You want to make sure your legal matters are in order, but you might not know where to start. To help you start this essential conversation, here are 3 questions seniors should ask their lawyers.
Who Will Get Your Things One Day?
If you do not have a will or trust, tell your lawyer how you want to benefit your loved ones. The only way to make sure someone knows your wishes, is to put it in writing. Witnesses and other rules vary from one state to the next, but your lawyer can explain your state’s requirements to you.
If you already have a will or trust, read it again and make sure the people whom you want to inherit from you, are actually the ones named in your estate planning documents. Many people go for several years without looking at their legal documents. If you have not reviewed your will for a while, it might name people who are no longer living.
Sometimes things happen that cause you to want to rework your will. Let’s say someone you care about received a diagnosis of a debilitating condition like Parkinson’s disease, or experienced a financial crisis after you signed your current will. You might want to give additional funds or leave your house to this relative to help with her challenges.
On a happier note, you might have new grandchildren or new relatives by marriage. If you do not update your will, you might leave these people out in the cold.
Are You Getting All the Government Benefits You Deserve?
Many people miss out on hundreds of dollars of Social Security retirement benefits every month. If your earnings record is inaccurate, your monthly check might be lower than it should be. You can get your earnings summary from the Social Security Administration and look for incorrect information.
For example, if an employer did not report your earnings or used the wrong Social Security number, you are not getting credit for your contributions to Social Security and Medicare. Your lawyer can give you more information and suggest options to fix the errors and increase your benefits.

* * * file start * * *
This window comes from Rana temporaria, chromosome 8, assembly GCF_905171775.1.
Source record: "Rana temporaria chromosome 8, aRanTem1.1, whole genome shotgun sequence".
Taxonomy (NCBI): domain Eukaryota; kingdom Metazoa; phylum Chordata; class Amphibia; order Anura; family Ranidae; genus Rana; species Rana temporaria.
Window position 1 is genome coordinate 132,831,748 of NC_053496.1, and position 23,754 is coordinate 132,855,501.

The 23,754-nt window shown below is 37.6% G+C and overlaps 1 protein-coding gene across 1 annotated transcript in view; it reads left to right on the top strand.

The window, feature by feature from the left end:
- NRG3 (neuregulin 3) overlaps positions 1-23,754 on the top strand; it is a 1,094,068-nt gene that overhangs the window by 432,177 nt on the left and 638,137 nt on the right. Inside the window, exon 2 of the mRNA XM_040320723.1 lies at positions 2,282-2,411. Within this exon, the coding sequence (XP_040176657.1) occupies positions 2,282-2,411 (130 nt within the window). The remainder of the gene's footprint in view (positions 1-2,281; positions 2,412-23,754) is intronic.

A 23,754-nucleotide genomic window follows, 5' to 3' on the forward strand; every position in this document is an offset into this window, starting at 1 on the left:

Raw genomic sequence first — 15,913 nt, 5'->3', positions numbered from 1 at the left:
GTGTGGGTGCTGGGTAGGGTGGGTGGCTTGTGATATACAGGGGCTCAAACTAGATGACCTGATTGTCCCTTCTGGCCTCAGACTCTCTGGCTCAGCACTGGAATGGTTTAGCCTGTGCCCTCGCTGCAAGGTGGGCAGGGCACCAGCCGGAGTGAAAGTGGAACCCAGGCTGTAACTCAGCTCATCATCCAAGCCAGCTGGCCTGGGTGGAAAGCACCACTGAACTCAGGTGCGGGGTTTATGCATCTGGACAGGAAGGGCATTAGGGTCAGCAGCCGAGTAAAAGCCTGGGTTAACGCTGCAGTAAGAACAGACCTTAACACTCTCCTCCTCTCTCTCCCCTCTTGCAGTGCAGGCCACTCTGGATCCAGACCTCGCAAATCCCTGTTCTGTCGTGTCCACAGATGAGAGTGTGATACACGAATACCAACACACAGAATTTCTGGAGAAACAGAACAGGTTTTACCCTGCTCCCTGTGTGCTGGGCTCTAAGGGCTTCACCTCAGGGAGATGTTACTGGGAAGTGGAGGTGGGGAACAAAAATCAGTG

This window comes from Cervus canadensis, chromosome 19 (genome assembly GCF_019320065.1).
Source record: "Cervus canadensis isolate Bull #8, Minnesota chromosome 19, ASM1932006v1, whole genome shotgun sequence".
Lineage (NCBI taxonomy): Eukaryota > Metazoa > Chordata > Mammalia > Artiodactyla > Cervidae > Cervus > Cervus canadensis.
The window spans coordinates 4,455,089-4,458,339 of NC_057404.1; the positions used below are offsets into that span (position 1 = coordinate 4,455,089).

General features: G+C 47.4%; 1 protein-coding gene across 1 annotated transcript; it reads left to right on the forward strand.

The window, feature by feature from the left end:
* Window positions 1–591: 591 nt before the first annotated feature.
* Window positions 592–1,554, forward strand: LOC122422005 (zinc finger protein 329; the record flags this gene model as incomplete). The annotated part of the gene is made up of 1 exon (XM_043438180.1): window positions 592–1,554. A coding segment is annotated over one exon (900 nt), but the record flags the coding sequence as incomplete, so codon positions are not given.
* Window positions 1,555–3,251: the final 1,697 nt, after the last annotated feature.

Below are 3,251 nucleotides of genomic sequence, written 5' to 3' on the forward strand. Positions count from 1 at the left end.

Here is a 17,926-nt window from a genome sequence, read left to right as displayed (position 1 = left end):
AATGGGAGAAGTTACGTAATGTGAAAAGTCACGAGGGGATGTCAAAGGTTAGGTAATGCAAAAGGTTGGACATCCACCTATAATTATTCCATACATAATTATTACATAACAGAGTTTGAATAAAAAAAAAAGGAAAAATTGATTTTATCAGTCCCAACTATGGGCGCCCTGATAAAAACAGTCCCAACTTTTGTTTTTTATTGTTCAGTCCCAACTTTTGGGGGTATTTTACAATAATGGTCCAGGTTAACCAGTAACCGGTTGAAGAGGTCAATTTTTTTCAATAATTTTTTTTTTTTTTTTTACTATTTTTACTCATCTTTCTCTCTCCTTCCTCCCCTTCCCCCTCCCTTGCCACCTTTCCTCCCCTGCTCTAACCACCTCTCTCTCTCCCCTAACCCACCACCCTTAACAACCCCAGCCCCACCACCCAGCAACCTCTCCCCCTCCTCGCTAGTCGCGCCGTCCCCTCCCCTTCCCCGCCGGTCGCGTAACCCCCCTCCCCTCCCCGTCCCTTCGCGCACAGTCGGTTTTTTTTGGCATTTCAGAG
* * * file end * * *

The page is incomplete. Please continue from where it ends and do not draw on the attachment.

Military veterans often miss out on benefits, because they do not know they are eligible. Your elder law attorney can help you find benefits for veterans and assist you with the application process.
Can a Power of Attorney Protect Your Money and Medical Decisions?
Do you know who will handle your finances or make your medical care decisions, if you become incapacitated? If you have no durable power of attorney for financial matters and one for medical care, the courts must decide who will wield this power over you. Many people are not comfortable having their spouse or other next of kin making those calls.
If you want to control your well-being when you are the most vulnerable, talk with your lawyer about getting these power of attorney documents. You can be creative with your papers, which can be useful if any aspect of your life or your wishes vary from the mainstream.
Talking with your lawyer about these three topics can provide financial security and peace of mind. The laws are different in every state, so be sure that you talk with a nearby elder law attorney about your state’s regulations.
A Place for Mom. “Legal Planning for Seniors.” (accessed November 15, 2018) https://www.aplaceformom.com/planning-and-advice/articles/legal-planning-for-seniors